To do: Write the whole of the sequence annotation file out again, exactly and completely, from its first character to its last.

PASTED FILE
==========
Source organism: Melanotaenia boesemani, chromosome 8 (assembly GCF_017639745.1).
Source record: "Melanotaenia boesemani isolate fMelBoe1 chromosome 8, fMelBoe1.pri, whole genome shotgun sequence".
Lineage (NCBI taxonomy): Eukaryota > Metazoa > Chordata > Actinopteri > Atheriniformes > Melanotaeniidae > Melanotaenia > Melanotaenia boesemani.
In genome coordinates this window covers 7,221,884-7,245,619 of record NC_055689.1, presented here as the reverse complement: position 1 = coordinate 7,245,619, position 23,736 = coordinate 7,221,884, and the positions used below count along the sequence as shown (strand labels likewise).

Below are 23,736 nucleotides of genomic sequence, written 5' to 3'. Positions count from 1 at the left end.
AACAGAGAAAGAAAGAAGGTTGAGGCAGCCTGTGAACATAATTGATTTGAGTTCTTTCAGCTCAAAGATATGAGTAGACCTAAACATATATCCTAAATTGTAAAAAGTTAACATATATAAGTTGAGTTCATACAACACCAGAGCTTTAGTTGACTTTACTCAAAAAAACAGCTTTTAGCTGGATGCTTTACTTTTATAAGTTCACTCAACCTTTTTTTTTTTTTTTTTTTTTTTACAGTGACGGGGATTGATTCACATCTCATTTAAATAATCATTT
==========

Source organism: Melanotaenia boesemani, chromosome 8 (assembly GCF_017639745.1).
Source record: "Melanotaenia boesemani isolate fMelBoe1 chromosome 8, fMelBoe1.pri, whole genome shotgun sequence".
Lineage (NCBI taxonomy): Eukaryota > Metazoa > Chordata > Actinopteri > Atheriniformes > Melanotaeniidae > Melanotaenia > Melanotaenia boesemani.
In genome coordinates this window covers 7,221,884-7,245,619 of record NC_055689.1, presented here as the reverse complement: position 1 = coordinate 7,245,619, position 23,736 = coordinate 7,221,884, and the positions used below count along the sequence as shown (strand labels likewise).

Below are 23,736 nucleotides of genomic sequence, written 5' to 3'. Positions count from 1 at the left end.
AACAGAGAAAGAAAGAAGGTTGAGGCAGCCTGTGAACATAATTGATTTGAGTTCTTTCAGCTCAAAGATATGAGTAGACCTAAACATATATCCTAAATTGTAAAAAGTTAACATATATAAGTTGAGTTCATACAACACCAGAGCTTTAGTTGACTTTACTCAAAAAAACAGCTTTTAGCTGGATGCTTTACTTTTATAAGTTCACTCAACCTTTTTTTTTTTTTTTTTTTTTTTACAGTGACGGGGATTGATTCACATCTCATTTAAATAATCATTT